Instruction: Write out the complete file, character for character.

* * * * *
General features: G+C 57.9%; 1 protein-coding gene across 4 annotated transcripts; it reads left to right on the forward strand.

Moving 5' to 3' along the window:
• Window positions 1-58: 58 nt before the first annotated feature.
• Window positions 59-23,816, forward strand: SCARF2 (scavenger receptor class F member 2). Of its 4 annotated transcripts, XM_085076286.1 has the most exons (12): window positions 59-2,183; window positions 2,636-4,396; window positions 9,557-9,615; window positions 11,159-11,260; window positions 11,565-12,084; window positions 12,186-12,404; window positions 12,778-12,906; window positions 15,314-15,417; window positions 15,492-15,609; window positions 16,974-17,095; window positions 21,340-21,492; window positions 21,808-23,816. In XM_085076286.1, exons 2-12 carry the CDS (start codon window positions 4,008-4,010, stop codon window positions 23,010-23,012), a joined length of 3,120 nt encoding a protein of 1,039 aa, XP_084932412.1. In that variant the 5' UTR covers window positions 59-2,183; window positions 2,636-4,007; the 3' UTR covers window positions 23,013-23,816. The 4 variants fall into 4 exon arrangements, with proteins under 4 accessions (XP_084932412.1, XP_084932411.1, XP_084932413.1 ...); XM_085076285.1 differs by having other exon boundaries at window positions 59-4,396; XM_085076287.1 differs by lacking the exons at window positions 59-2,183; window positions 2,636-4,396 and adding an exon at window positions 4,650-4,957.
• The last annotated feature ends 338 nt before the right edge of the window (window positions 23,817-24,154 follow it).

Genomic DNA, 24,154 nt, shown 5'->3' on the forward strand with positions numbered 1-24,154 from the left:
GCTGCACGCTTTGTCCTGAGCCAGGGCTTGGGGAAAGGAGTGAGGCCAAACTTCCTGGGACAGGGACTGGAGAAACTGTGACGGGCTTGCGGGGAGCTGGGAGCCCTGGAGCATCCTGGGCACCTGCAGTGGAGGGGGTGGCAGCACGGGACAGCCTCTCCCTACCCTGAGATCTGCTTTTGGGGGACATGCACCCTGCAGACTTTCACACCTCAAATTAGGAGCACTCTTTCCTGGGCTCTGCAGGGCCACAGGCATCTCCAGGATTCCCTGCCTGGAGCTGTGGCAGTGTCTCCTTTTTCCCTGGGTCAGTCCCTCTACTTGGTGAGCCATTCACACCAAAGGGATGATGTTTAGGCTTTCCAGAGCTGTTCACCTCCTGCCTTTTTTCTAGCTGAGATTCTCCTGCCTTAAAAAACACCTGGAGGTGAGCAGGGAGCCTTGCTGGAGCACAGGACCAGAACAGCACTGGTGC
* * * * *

General features: G+C 57.9%; 1 protein-coding gene across 4 annotated transcripts; it reads left to right on the forward strand.

Moving 5' to 3' along the window:
• Window positions 1-58: 58 nt before the first annotated feature.
• Window positions 59-23,816, forward strand: SCARF2 (scavenger receptor class F member 2). Of its 4 annotated transcripts, XM_085076286.1 has the most exons (12): window positions 59-2,183; window positions 2,636-4,396; window positions 9,557-9,615; window positions 11,159-11,260; window positions 11,565-12,084; window positions 12,186-12,404; window positions 12,778-12,906; window positions 15,314-15,417; window positions 15,492-15,609; window positions 16,974-17,095; window positions 21,340-21,492; window positions 21,808-23,816. In XM_085076286.1, exons 2-12 carry the CDS (start codon window positions 4,008-4,010, stop codon window positions 23,010-23,012), a joined length of 3,120 nt encoding a protein of 1,039 aa, XP_084932412.1. In that variant the 5' UTR covers window positions 59-2,183; window positions 2,636-4,007; the 3' UTR covers window positions 23,013-23,816. The 4 variants fall into 4 exon arrangements, with proteins under 4 accessions (XP_084932412.1, XP_084932411.1, XP_084932413.1 ...); XM_085076285.1 differs by having other exon boundaries at window positions 59-4,396; XM_085076287.1 differs by lacking the exons at window positions 59-2,183; window positions 2,636-4,396 and adding an exon at window positions 4,650-4,957.
• The last annotated feature ends 338 nt before the right edge of the window (window positions 23,817-24,154 follow it).

Genomic DNA, 24,154 nt, shown 5'->3' on the forward strand with positions numbered 1-24,154 from the left:
GCTGCACGCTTTGTCCTGAGCCAGGGCTTGGGGAAAGGAGTGAGGCCAAACTTCCTGGGACAGGGACTGGAGAAACTGTGACGGGCTTGCGGGGAGCTGGGAGCCCTGGAGCATCCTGGGCACCTGCAGTGGAGGGGGTGGCAGCACGGGACAGCCTCTCCCTACCCTGAGATCTGCTTTTGGGGGACATGCACCCTGCAGACTTTCACACCTCAAATTAGGAGCACTCTTTCCTGGGCTCTGCAGGGCCACAGGCATCTCCAGGATTCCCTGCCTGGAGCTGTGGCAGTGTCTCCTTTTTCCCTGGGTCAGTCCCTCTACTTGGTGAGCCATTCACACCAAAGGGATGATGTTTAGGCTTTCCAGAGCTGTTCACCTCCTGCCTTTTTTCTAGCTGAGATTCTCCTGCCTTAAAAAACACCTGGAGGTGAGCAGGGAGCCTTGCTGGAGCACAGGACCAGAACAGCACTGGTGC